Antique is a province of the Philippines located in the Western
Visayas region. Its capital is
Jose and is located at the western portion of Panay Island, bordering Aklan, Capiz, and Iloilo to the
east. Antique faces the Sulu Sea to the
was one of the three old sakups (districts) of Panay
before the Spanish colonizers
arrived in the islands.
The Antique was then known as
, which was named after the large red ants
found on the island, called hantik.
History section below.) The Spanish chroniclers, however, recorded
it as "Hantique" in the French manner. Later, the initial "h" was
dropped, and the name officially became "Antique."
believe that the earliest people who settled on the island of
Panay were tribal
Negritos or Ati. Oral history,
related as the legend of Maragtas, states that in 1212, ten Malay datus escaped persecution from Sri-Vishaya, a Hindu-Malay empire that existed
at that time in Borneo and Sumatra.
The old provincial capitol of Antique
in San Jose de Buenavista, now used as a provincial museum
These datus, led by Datu Puti
, sailed with
their families and communities from Borneo northward and landed on
There they met the Negrito chieftain Marikudo
and his wife Maniwangtiwan
. They bought the island from the
chieftain for a golden saduk
(headpiece or helmet), and a golden necklace, given to his wife,
among other gifts. The Negritos then retreated to the mountains,
while the Borneans settled in the lowlands. Today, the landing is
commemorated every year in Antique during the Binirayan festival
of Panay was then
divided into three sakups (districts).
, and Irong-Irong
became the present-day Aklan and Capiz, Irong-Irong became Iloilo, and Hantik
(also called Hamtik or Hamtic) became
Hantik was named for the large red ants
found on the island called
of Hantik was given to Datu Sumakwel
, one of the ten datus, and who,
according to tradition, was the oldest and wisest of them. The
were later governed as a political unit
called the Confederation of
, also under Datu Sumakwel.
Datu Sumakwel founded the town of Malandog
considered to be the first Malay
settlement in the country.
is now a barangay in the present-day
municipality of Hamtic, which was
named after the historic sakup.
the Japanese Imperial forces landed in Antique and occupied the
province during the Second World
In 1945, Philippine Commonwealth forces
together with recognized local guerrillas defeated the Japanese
troops and liberated the province.
is mostly isolated from the rest of the island of Panay by the Cordilleras of the island.
province's borders with its three neighbors lie on the divide of
this mountain range. Antique faces the northern portions of the
Sea to the west. The Semirara
Islands, located between Panay and Mindoro are part of Antique.
The land is rugged and mostly mountainous, cut by many short
streams that come down from the eastern mountains. Therz are two
distinct climatic regions in Antique. The North experiences an even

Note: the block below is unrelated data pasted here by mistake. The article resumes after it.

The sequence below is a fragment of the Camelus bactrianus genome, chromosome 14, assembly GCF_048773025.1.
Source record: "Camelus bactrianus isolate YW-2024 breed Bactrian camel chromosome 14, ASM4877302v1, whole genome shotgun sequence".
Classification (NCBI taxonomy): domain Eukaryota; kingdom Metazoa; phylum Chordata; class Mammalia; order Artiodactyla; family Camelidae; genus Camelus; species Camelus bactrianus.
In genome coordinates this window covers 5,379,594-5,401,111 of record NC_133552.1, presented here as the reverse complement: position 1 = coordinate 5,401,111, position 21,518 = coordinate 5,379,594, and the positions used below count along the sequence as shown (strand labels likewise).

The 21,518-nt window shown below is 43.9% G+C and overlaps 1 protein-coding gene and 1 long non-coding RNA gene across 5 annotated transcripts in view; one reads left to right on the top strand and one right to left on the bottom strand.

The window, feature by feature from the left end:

distribution of rainfall throughout the year. The south is drier as
the high mountains shield the area from the monsoons.
People and culture
Antiqueños are very hospitable people who would go out of their way
to extend assistance to visitors and guests. These seafaring people
share many characteristics with their Panay neighbors. However, the
steep slopes and the rugged, long mountain ranges of Antique have
isolated it from the rest of Panay. Hence, they have developed
their own distinct language called Kinaray-a. This dialect is of
characterized by the predominancy of r’s and schwa sounds spoken
with a lilting gentle intonation.The Catholic Church holds a very
strong influence on Antiqueños. For centuries, the churches were
the physical vanguards of the people. Being a coastal
province, and having been vulnerable to attacks by Moro raiders,
Antique was guarded by a series of watchtowers, like the ‘Old Watchtower’ in
Libertad and Estaca Hill in Bugasong all of which were built under the direction of the
Even today, the Catholic Church remains
influential in both the society and politics of the
province.However, in the mountains, remnants of ancient folk
beliefs persists. Babaylans
priestesses continue to divine the future, heal the sick or conjure
spells. This is an aspect of Antique’s culture that has been
subsumed under the Christian religion.The Antiqueños are noted for
their industry. They are renowned weavers through out the Visayas.
The Bugasong patadyong, a tube cotton fabric of plaid design, is
highly valued because of its fineness of weaving. Piña cloth is
also produced in looms throughout the province. Wine manufactured
from the sap of the coconut is a cottage industry.The rugged and
varied land of Antique offers visitors a variety of outdoor
activities. Diving and beach enthusiasts would have a great time
discovering the unspoiled islets of Antique. Nogas Island,
Hurao-Hurao Island and Malalison Island have long stretches of
white sand beaches and are ideal for shell-hunting. Batbatan Island
on the other hand, appeals to scuba divers because of the
well-preserved coral reefs. Mt. Madia-as, the highest peak on
Panay, is a dormant volcano with lakes and 14 waterfalls. It is
said to be the legendary home of Bulalakaw, the supreme god of the
ancients, and beckons as a challenge for hikers and trekkers.
For the year 1998, production of palay, the primary crop of the
province registered a total of 177,521 metric tons (mt.) or
4,438,025 cavans from 58,847 hectares with an average yield of 3.02
metric tons per hectare. An increase of 8,280 mt. or 16.37 percent